Google is in talks to make its Google Play application store available in China, taking the first step since 2010 to return at least some of its services to the world’s largest market for mobile phones and internet services.

NetEase, China’s second-largest operator of online games, has approached Google about forming a venture to launch Google Play in China, The Information reported, citing people familiar with the discussions, without identifying them. Google’s spokesperson in Hong Kong declined to comment, while NetEase officials did not immediately respond to requests for comment.

Talk had been swirling for years in internet circles about Google returning parts of its business to the world’s most populous market, ever since it withdrew its search engine from China after clashes with Chinese censors over search results, and following a 2010 cyber attack on users of its Gmail email service.

Google needed a Chinese partner that could help it navigate the intricacies of operating in China, Alphabet’s chairman Eric Schmidt had previously said. “Partnering with Google to launch the Google Play store in China means that NetEase can also launch its apps in the store to gain traffic and user base,” said Kitty Fok, managing director for IDC China.
Google Play will still have to abide strictly by the Chinese government’s censorship rules, she said.

Google Play surpassed Apple Inc’s App Store in 2013 as the world’s largest marketplace for obtaining mobile applications, with 2.2 million apps published and 50 billion downloads, according to Phonearena.com

Still, the developer of Android-based apps will have a lot to catch up on in China.
China’s most popular store for downloading mobile applications is MyApp, run by the country’s largest operator of social network and online games, Tencent Holdings, according to market intelligence company Newzoo.

Mobile Assistant by Qihoo 360 Technology, the online security and utility company, is second, while app stores by Baidu and Xiaomi are third and fourth, Newzoo said.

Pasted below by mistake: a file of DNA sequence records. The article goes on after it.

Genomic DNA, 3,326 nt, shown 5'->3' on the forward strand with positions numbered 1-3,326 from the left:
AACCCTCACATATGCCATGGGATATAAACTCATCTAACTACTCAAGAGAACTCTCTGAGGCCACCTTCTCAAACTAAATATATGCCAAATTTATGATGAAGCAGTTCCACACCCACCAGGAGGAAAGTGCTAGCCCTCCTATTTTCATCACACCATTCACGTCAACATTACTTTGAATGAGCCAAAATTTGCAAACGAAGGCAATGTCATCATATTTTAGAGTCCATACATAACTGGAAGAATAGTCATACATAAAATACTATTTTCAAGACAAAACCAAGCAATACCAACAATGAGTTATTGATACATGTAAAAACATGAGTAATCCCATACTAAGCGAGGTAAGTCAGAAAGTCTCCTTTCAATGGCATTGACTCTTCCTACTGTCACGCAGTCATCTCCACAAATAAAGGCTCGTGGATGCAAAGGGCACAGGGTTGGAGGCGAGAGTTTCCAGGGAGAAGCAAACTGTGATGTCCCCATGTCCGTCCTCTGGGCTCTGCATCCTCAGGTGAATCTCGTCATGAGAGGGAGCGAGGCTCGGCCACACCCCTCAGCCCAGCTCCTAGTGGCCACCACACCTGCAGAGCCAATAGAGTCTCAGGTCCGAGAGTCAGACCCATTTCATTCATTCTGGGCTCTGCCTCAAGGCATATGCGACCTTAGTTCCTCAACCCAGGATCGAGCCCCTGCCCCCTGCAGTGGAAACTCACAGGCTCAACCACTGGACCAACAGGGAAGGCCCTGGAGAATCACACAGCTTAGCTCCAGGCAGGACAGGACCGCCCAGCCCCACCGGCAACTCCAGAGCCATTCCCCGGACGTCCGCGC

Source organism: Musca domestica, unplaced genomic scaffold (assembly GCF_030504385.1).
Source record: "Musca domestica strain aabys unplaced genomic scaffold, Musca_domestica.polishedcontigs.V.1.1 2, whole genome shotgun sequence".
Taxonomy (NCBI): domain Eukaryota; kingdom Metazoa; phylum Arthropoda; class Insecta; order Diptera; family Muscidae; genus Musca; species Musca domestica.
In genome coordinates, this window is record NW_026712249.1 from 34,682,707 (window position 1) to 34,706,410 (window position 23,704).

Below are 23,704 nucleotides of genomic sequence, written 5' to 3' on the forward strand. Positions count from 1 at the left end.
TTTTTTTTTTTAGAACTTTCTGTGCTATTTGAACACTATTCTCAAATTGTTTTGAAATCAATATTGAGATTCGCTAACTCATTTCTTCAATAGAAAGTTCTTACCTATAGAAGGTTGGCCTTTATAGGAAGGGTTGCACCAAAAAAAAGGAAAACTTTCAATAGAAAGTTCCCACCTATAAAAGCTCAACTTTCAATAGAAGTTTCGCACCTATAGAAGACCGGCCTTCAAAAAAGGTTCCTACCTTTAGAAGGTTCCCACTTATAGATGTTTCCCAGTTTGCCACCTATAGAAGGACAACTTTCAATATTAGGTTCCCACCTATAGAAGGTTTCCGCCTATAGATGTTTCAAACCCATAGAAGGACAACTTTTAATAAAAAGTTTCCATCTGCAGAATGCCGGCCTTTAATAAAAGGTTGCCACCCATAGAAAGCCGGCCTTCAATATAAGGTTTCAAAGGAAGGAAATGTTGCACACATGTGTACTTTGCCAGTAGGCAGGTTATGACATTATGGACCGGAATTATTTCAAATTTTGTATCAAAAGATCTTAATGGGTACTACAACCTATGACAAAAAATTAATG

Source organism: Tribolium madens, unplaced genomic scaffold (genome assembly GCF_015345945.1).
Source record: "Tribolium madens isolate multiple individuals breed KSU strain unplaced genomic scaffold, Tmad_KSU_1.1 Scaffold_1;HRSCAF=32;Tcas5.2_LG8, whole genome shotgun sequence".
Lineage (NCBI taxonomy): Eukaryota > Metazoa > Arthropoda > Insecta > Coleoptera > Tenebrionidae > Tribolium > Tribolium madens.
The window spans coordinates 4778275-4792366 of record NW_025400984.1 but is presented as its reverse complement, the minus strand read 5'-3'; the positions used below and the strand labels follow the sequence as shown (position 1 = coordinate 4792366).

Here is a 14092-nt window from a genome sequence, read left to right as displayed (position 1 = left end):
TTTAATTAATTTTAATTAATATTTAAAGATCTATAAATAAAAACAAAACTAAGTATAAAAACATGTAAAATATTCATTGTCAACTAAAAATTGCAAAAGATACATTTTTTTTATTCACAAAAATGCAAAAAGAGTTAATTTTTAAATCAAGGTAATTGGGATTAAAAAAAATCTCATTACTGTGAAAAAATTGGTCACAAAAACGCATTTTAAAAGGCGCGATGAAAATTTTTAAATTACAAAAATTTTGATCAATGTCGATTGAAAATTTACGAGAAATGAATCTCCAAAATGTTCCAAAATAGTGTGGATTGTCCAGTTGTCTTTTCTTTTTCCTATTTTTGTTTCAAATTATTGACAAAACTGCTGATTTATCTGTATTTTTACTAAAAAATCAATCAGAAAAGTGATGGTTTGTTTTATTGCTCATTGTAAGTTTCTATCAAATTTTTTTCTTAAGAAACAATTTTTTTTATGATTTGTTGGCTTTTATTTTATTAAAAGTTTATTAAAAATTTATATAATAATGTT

“Google and NetEase face the challenge of having to convince device manufacturers to pre-install the Chinese version of Google Play on smartphones in China to gain market share,” Fok said. “Google Play already has the largest number of global apps in its store internationally. The joint venture could also help more Chinese developers make their apps available to international users of Google Play.”
This isn’t Google’s first attempt to return to China.
Sogou, China’s third-largest internet search engine and a unit of Sohu Inc, was discussing a partnership with Google, whereby the US company would use its algorithm to conduct the searches, while Sogou will screen the search results to comply with China’s censorship rules.
Although Google has not provided its services to users in China after its departure in 2010, the company maintains offices in Hong Kong and Taiwan, where it sells digital advertising to Chinese companies who wish to advertise internationally.
Google is also in constant dialogue with Beijing as the company seeks to eventually re-enter the Chinese market, Schmidt said previously.
Google co-founder Sergey Brin also previously stated that certain units of Alphabet, as Google’s holding company is called, may return to China, hinting at the company’s ambitions to once again operate in the country.
Google also partnered with Chinese telecommunications and device manufacturer Huawei in 2015 to produce its Nexus 6P smartphone, a move that industry insiders suggested could soften China’s stance towards the US company.

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